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Most Recovered COVID-19 Patients Have Broad and Robust Immunity That Likely Provides Some Degree of Protection Against Variants: Study

A medical staff prepares and processes PCR and antibody tests of people who think they may be infected with COVID-19, at the laboratory of Karolinska Hospital in Solna near Stockholm, on Dec. 7, 2020. (Jonathan Nackstrand/AFP via Getty Images)

A medical staff prepares and processes PCR and antibody tests of people who think they may be infected with COVID-19, at the laboratory of Karolinska Hospital in Solna near Stockholm, on Dec. 7, 2020. (Jonathan Nackstrand/AFP via Getty Images)

The Epoch Times - BY MEILING LEE - Updated: July 31, 2021

Most people who have recovered from COVID-19, even with mild illness, retain a broad and durable immunity to the disease, including some degree of protection against its variants, according to an Emory University study published in the journal, Cell Reports Medicine.

The longitudinal study, the most comprehensive of its kind to date, involved 254 COVID-19 patients, between the ages of 18 to 82 years, who provided blood samples at various points for a period of over eight months beginning in April 2020. About 71 percent of the patients had mild disease, 24 percent experienced moderate illness, and five percent had severe disease.

The researchers found that most of the patients who recovered mounted a strong and wide-ranging immune response to the CCP (Chinese Communist Party) virus for up to 250 days.

“We saw that antibody responses, especially IgG antibodies, were not only durable in the vast majority of patients but decayed at a slower rate than previously estimated, which suggests that patients are generating longer-lived plasma cells that can neutralize the SARS-CoV-2 spike protein,” Rafi Ahmed, director at Emory Vaccine Center and lead author told Emory News Center on July 22. SARS-CoV-2 is the scientific name of the CCP virus that causes the disease COVID-19.

The authors said that natural immunity after recovery from the disease offered some degree of protection against variants as research suggests that COVID-19 vaccines may be slightly less effective against them.

“The immune response to natural infection is likely to provide some degree of protective immunity even against SARS-CoV-2 variants because the CD4+ and CD8+ T cell epitopes will likely be conserved,” the authors wrote.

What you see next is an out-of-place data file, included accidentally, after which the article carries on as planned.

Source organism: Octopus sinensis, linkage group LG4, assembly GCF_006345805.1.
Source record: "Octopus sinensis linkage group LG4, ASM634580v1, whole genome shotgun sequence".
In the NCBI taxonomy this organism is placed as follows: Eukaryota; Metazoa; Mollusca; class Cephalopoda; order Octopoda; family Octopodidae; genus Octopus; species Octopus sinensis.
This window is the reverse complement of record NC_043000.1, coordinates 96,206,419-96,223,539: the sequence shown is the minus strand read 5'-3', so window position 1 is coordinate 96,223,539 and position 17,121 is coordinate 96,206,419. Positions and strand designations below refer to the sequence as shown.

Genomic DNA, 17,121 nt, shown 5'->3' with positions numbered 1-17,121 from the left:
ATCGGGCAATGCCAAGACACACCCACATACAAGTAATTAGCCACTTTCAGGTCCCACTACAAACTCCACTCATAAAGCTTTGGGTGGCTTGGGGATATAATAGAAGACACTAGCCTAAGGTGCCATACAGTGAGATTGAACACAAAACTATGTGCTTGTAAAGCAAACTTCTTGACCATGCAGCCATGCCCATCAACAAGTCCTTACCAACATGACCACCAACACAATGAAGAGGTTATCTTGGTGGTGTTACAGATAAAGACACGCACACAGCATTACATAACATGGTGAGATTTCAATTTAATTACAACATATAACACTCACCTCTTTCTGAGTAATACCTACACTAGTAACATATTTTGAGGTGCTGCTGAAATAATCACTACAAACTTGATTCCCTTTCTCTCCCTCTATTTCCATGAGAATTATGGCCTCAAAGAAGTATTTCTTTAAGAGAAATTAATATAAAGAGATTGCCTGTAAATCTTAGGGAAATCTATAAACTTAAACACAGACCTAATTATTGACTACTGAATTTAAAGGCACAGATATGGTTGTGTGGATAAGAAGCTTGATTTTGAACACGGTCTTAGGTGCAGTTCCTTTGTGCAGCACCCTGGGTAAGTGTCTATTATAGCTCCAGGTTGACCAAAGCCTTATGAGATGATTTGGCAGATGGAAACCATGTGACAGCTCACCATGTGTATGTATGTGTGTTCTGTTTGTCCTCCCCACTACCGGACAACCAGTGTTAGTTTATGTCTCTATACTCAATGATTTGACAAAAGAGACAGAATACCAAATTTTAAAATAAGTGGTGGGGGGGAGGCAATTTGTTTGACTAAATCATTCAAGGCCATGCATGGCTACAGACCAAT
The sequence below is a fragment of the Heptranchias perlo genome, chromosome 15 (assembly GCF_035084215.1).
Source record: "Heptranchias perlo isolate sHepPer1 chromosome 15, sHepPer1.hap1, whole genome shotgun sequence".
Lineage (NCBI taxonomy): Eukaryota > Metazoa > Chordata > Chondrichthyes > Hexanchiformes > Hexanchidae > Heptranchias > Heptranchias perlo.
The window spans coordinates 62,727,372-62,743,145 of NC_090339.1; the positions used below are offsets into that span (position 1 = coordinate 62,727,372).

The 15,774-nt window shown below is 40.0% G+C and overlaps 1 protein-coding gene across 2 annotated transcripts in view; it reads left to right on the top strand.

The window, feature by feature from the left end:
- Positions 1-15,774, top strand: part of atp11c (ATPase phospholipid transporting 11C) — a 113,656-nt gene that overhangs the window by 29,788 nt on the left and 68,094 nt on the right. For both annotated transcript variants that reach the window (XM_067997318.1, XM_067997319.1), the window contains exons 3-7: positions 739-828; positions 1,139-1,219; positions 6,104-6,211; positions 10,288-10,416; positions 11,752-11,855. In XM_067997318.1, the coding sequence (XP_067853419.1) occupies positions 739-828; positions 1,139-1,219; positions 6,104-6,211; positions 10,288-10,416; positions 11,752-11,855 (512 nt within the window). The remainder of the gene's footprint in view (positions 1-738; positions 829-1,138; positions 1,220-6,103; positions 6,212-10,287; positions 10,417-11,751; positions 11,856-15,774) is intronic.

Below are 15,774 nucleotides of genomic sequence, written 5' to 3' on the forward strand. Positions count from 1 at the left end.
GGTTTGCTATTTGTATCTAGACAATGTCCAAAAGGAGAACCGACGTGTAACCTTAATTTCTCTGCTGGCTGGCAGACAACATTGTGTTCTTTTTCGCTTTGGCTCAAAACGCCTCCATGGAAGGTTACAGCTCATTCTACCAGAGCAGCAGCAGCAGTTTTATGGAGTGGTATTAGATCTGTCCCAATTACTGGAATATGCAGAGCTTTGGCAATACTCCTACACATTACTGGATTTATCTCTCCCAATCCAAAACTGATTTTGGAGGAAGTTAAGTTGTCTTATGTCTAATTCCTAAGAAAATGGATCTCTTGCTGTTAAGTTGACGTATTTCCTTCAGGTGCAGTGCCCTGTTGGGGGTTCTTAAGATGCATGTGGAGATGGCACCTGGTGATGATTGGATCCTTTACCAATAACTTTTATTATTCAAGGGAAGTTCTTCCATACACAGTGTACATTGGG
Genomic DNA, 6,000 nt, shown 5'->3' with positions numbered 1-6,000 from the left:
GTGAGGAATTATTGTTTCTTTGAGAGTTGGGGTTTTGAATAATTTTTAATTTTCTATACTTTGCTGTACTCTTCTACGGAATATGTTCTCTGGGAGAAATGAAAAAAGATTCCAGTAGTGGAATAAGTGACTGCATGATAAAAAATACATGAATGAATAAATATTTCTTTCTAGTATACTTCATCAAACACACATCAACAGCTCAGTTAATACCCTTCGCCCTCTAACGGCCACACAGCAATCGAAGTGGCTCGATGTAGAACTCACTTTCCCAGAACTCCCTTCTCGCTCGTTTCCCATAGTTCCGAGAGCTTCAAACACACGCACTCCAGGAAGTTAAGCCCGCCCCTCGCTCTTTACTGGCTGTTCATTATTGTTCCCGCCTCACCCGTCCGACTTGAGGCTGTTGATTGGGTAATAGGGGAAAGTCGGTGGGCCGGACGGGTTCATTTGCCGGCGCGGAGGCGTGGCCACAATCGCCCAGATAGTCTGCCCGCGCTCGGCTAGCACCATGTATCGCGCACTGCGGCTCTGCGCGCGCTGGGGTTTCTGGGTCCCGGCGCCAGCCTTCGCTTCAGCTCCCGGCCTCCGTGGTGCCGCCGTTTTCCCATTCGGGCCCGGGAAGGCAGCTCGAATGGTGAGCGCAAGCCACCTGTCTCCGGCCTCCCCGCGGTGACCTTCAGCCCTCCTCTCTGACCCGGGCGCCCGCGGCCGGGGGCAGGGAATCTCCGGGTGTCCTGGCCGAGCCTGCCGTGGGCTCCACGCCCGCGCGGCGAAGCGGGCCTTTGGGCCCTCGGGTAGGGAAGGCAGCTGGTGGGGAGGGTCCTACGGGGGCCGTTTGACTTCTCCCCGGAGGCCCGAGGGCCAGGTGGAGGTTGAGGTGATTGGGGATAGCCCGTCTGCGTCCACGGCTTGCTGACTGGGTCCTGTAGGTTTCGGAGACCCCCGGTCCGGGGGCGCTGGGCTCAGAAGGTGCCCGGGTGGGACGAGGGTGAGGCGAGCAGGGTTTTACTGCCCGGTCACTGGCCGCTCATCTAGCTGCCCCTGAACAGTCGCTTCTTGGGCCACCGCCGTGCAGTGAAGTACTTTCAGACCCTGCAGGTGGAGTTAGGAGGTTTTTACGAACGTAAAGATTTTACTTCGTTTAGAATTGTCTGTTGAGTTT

The Centers for Disease Control and Prevention (CDC) says it is monitoring multiple variants, but only four are of concern since they “seem to spread more easily and quickly than other variants.” While experts say while variants may be more transmissible, that does not necessarily translate to more severe disease or fatalities.

The Indian or delta variant currently accounts for over 80 percent of all new sequenced cases in the United States. Scientists say more research is still needed to confirm if infection with this variant is associated with more severe disease, hospitalization, and death.

The other three variants of concern, named according to where they were first identified, are the United Kingdom variant, the South African variant, and the Brazilian variant.

The authors also found that COVID-19 recovered patients displayed stable antibody responses to the other human coronaviruses that cause the common cold, the Middle East Respiratory Syndrome, or the severe acute respiratory syndrome (SARS-CoV).

“These data are most consistent with the generation of long-lived plasma cells and refute the current notion that these antibody responses to human coronaviruses are short lived,” the researchers said. “Moreover, the COVID-19 patients mounted increased IgG antibody responses to SARS-CoV-1, a related pathogen that none likely had experienced previous exposure to.”

The researchers will continue to follow the cohort for several years, with the last sample collection of the participants set for February 2023. Doing so allows the researchers to gather more data to “define the progression to long-lived immunity” to the CCP virus after natural infection.

The findings add to the growing body of research that indicates that recovered COVID-19 patients develop long-lasting immunity.

A limitation of the study is that it didn’t include more severe COVID-19 patients and those who are asymptomatic. However, the authors noted that “mild-moderate illness accounts for [more than] 80 percent of COVID-19 cases, highlighting the relevance of our findings over time.”

The authors said that the study’s findings will “also serve as a benchmark for immune memory induced in humans by SARS-CoV-2 vaccines.”

3.5% Vs. 1% – Why Most People don't Matter – Erica Chenoweth -  02 Aug 2021 - PDF VERSION

An old TED talk I've had in the back of my mind for a long time. Many people, myself included, are often disappointed in fellow humans. But remember that the vaccinated Vs unvaccinated ratio is not fixed, since the jabs do not work. In the fall people will have to get boosters, hopefully, some have had "too much to think" by then, and will join the unvaccinated group rather than risking their health for no good reason.

VACCINE FAILURE! Patients Hospitalized, Dying Mostly FULLY 'VACCINATED'! - Stew Peters Show Published July 30, 2021-  PDF VERSION


Copy & Paste the link above for Yandex translation to Norwegian.

WHO and WHAT is behind it all ? : >

The bottom line is for the people to regain their original, moral principles, which have intentionally been watered out over the past generations by our press, TV, and other media owned by the Illuminati/Bilderberger Group, corrupting our morals by making misbehavior acceptable to our society. Only in this way shall we conquer this oncoming wave of evil.




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